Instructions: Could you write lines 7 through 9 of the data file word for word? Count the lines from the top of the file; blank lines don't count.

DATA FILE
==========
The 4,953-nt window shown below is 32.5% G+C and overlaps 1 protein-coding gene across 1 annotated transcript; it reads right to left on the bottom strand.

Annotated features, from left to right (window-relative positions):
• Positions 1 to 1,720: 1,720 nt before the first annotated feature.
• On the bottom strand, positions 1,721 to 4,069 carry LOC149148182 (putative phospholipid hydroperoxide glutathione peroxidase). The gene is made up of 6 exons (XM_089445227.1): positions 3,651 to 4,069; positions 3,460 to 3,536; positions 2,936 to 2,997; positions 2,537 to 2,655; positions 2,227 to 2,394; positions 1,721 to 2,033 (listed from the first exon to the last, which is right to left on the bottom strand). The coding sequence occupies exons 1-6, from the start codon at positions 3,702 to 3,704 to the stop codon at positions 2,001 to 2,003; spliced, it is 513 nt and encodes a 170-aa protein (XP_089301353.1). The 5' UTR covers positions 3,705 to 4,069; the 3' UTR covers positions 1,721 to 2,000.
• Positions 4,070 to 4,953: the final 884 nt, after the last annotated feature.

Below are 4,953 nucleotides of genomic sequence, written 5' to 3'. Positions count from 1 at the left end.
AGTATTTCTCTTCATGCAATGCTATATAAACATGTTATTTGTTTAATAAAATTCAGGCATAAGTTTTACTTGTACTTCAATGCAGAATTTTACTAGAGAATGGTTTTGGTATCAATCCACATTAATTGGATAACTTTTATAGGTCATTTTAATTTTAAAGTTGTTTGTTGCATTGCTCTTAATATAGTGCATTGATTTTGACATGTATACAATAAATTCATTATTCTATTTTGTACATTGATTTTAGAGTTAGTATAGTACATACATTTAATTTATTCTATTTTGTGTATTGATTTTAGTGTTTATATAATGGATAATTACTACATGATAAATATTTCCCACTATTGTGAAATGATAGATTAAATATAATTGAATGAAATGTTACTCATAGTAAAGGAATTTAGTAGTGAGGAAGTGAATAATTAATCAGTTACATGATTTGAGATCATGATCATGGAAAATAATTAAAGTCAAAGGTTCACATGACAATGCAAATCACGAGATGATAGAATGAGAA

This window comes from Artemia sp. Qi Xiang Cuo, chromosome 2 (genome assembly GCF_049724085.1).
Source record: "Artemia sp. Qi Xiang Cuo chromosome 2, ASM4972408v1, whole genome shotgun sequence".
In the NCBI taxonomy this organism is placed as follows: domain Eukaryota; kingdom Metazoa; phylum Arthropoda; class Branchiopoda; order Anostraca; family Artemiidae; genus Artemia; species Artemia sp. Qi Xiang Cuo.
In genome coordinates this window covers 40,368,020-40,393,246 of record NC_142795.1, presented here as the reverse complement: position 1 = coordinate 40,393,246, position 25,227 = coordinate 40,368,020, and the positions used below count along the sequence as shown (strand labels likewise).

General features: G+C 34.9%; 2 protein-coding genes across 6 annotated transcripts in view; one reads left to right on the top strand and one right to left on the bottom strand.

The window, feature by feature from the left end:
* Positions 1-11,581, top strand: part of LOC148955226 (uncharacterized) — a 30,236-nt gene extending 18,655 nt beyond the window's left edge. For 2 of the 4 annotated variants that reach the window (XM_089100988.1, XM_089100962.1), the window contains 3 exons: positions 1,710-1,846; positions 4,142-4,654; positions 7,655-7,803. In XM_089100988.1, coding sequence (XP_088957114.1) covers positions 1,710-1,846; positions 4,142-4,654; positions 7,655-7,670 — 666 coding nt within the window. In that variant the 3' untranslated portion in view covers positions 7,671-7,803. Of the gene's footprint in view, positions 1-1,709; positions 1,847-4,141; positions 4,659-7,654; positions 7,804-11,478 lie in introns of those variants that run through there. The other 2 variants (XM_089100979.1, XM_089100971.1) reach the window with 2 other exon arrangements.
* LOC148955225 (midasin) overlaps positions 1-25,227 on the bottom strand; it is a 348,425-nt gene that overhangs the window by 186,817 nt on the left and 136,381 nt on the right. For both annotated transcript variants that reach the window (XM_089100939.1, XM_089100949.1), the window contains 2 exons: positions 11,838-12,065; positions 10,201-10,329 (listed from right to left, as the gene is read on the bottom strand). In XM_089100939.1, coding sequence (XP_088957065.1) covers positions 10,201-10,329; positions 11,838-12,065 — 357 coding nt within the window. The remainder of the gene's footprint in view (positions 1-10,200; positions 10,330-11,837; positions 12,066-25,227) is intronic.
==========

AGTATTTCTCTTCATGCAATGCTATATAAACATGTTATTTGTTTAATAAAATTCAGGCATAAGTTTTACTTGTACTTCAATGCAGAATTTTACTAGAGAATGGTTTTGGTATCAATCCACATTAATTGGATAACTTTTATAGGTCATTTTAATTTTAAAGTTGTTTGTTGCATTGCTCTTAATATAGTGCATTGATTTTGACATGTATACAATAAATTCATTATTCTATTTTGTACATTGATTTTAGAGTTAGTATAGTACATACATTTAATTTATTCTATTTTGTGTATTGATTTTAGTGTTTATATAATGGATAATTACTACATGATAAATATTTCCCACTATTGTGAAATGATAGATTAAATATAATTGAATGAAATGTTACTCATAGTAAAGGAATTTAGTAGTGAGGAAGTGAATAATTAATCAGTTACATGATTTGAGATCATGATCATGGAAAATAATTAAAGTCAAAGGTTCACATGACAATGCAAATCACGAGATGATAGAATGAGAA

This window comes from Artemia sp. Qi Xiang Cuo, chromosome 2 (genome assembly GCF_049724085.1).
Source record: "Artemia sp. Qi Xiang Cuo chromosome 2, ASM4972408v1, whole genome shotgun sequence".